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Office of the Investor Advocate

Office of the Investor Advocate

 

About the Office


The Office of the Investor Advocate was established by Section 915 of the Dodd-Frank Wall Street Reform and Consumer Protection Act, as codified in Section 4(g) of the Securities Exchange Act of 1934. The head of the Office of the Investor Advocate is appointed by the Chairman in consultation with the Commission and reports directly to the Chairman. The mission of the Office is to promote the interests of investors by performing the following required tasks:

  • Analyzing the potential impact on investors of regulations and rules that are proposed by the Commission and any self-regulatory organization (SRO);
  • Identifying areas in which investors would benefit from changes in regulations or SRO rules;
  • Assisting retail investors in resolving significant problems they have with the Commission or SROs;
  • Identifying problems that investors have with financial service providers and investment products;
  • Proposing to the Commission changes in regulations or orders of the Commission that may be appropriate to mitigate problems identified and to promote the interests of investors; and
  • Proposing to Congress any legislative, administrative, or personnel changes that may be appropriate to mitigate problems identified and to promote the interests of investors.

Ombudsman

Section 919D of the Dodd-Frank Act requires the Investor Advocate to appoint an Ombudsman who will act as a liaison in resolving problems that retail investors may have with the Commission or an SRO. The Ombudsman will review and establish policies and procedures to encourage persons to present questions to the Investor Advocate regarding compliance with the securities laws, and will establish safeguards to maintain the confidentiality of such communications.

Congressional Reports

The Investor Advocate must report to Congress by June 30 of each year on the objectives of the Office for the following fiscal year. The Investor Advocate must also report to Congress by December 31 of each year on the activities of the Investor Advocate in the preceding fiscal year, the most serious problems encountered by investors during the reporting period and the actions taken by the Commission and SROs to resolve the problems, and any recommendations for administrative and legislative action. The Ombudsman must submit a semi-annual report to the Investor Advocate for inclusion in the reports to Congress. The reports from the Investor Advocate must be submitted to Congress without any prior review or comment from any officer or employee of the Commission outside of the Office of the Investor Advocate.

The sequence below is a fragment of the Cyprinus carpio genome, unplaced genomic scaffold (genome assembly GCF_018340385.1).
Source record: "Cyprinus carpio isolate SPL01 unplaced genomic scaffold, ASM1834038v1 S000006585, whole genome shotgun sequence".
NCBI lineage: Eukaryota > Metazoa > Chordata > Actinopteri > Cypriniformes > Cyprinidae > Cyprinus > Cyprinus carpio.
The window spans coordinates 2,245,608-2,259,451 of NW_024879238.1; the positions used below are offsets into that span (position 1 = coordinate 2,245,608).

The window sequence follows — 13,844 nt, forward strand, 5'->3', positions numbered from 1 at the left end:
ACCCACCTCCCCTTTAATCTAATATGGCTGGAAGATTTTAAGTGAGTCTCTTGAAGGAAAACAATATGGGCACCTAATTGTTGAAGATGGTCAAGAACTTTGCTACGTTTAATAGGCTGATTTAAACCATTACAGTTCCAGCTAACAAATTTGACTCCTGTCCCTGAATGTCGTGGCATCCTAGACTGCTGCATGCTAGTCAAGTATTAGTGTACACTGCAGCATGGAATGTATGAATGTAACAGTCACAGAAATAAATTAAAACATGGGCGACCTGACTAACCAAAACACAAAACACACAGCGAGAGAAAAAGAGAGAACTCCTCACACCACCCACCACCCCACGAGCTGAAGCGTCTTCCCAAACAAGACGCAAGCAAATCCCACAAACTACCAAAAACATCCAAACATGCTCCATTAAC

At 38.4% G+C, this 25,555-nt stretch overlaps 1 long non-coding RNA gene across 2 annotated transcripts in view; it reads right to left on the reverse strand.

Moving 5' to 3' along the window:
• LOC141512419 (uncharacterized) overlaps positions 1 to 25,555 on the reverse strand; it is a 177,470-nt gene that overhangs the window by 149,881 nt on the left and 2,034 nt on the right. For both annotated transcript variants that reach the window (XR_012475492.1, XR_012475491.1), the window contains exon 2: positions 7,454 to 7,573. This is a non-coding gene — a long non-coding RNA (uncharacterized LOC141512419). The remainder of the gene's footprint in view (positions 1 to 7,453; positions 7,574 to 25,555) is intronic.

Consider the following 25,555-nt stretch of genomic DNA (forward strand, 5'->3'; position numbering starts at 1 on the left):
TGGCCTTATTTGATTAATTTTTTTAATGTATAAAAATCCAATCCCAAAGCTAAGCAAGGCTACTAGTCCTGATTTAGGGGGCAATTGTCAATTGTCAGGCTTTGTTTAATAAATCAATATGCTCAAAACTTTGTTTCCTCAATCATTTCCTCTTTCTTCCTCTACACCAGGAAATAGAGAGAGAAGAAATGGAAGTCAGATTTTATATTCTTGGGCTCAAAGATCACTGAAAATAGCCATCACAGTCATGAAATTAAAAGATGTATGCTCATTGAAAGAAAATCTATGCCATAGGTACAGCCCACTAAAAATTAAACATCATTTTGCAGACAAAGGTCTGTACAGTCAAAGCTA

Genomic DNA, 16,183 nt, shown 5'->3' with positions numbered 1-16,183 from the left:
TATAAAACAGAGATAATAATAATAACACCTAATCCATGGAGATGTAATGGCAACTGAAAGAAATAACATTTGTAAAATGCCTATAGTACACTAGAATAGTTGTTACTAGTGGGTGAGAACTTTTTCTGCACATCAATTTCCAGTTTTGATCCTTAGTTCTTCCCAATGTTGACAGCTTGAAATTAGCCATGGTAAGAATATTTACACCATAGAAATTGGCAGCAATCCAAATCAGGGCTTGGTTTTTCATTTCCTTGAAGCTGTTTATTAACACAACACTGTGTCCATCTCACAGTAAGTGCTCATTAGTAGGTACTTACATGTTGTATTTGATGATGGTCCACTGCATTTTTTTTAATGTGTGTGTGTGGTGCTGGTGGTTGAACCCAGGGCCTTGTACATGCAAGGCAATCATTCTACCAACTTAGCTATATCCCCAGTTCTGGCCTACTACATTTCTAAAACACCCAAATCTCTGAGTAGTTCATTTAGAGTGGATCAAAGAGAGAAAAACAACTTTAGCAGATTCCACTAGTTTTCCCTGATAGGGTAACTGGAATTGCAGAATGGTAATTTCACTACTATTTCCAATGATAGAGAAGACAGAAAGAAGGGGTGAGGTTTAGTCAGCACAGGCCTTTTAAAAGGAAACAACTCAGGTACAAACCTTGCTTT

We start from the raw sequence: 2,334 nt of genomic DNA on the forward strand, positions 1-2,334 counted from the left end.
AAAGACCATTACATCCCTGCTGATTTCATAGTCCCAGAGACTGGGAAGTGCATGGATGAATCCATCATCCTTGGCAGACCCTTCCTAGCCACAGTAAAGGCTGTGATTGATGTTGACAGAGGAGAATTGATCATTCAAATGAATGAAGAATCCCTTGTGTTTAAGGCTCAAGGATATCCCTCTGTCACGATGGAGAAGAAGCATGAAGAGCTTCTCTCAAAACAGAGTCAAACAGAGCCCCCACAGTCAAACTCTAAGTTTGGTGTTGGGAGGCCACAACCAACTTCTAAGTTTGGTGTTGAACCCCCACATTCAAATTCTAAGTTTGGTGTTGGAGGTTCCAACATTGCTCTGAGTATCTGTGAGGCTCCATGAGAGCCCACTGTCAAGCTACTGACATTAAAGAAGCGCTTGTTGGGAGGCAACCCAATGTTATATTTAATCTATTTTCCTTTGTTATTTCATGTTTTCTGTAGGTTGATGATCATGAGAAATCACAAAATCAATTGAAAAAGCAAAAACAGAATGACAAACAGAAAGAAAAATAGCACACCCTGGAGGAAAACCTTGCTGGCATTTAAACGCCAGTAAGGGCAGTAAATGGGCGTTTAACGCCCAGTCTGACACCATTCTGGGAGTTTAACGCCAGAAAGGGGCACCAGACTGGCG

Investor Advisory Committee

Section 911 of the Dodd-Frank Act, as codified in Section 39 of the Securities Exchange Act of 1934, establishes the Investor Advisory Committee and includes the Investor Advocate as a member of the Committee. The Office of the Investor Advocate provides staff support to the Committee.

Comment Letter to MSRB on Its Strategic Priorities


The Investor Advocate's letter stresses enhancing price transparency in the muni market.

Tracey L. McNeil Named as SEC’s First Ombudsman


View the press release. The ombudsman may be reached by emailing Ombudsman@sec.gov or by calling (877) 732-2001 (toll-free) or (202) 551-3330 (local).

Inaugural Report to Congress


The Office of the Investor Advocate issued its first Report on Objectives on June 30, 2014.

The Case for User Fees


Speech by Rick Fleming before the 38th Annual Southwest Securities on August 19, 2014.

Video: Rick Fleming on His Role as Investor Advocate


Watch SEC Investor Advocate Rick Fleming describing his plans at the April 10 meeting of the Investor Advisory Committee (IAC). Fleming is a member of the IAC.

Contact Information


U.S. Securities & Exchange Commission
Office of the Investor Advocate
100 F Street, NE
Washington, DC 20549
(202) 551-3302
InvestorAdvocate@sec.gov

To reach the Ombudsman:
Toll-free: (877) 732-2001
Local: (202) 551-3330
Email: Ombudsman@sec.gov

Whom should I contact about my question or concern?


That depends. The Office of the Investor Advocate handles questions and concerns on certain subjects, while other issues are best handled by other SEC offices. Our FAQ will help guide you to the right place.


Elsewhere on SEC.gov


Last modified: Nov. 20, 2014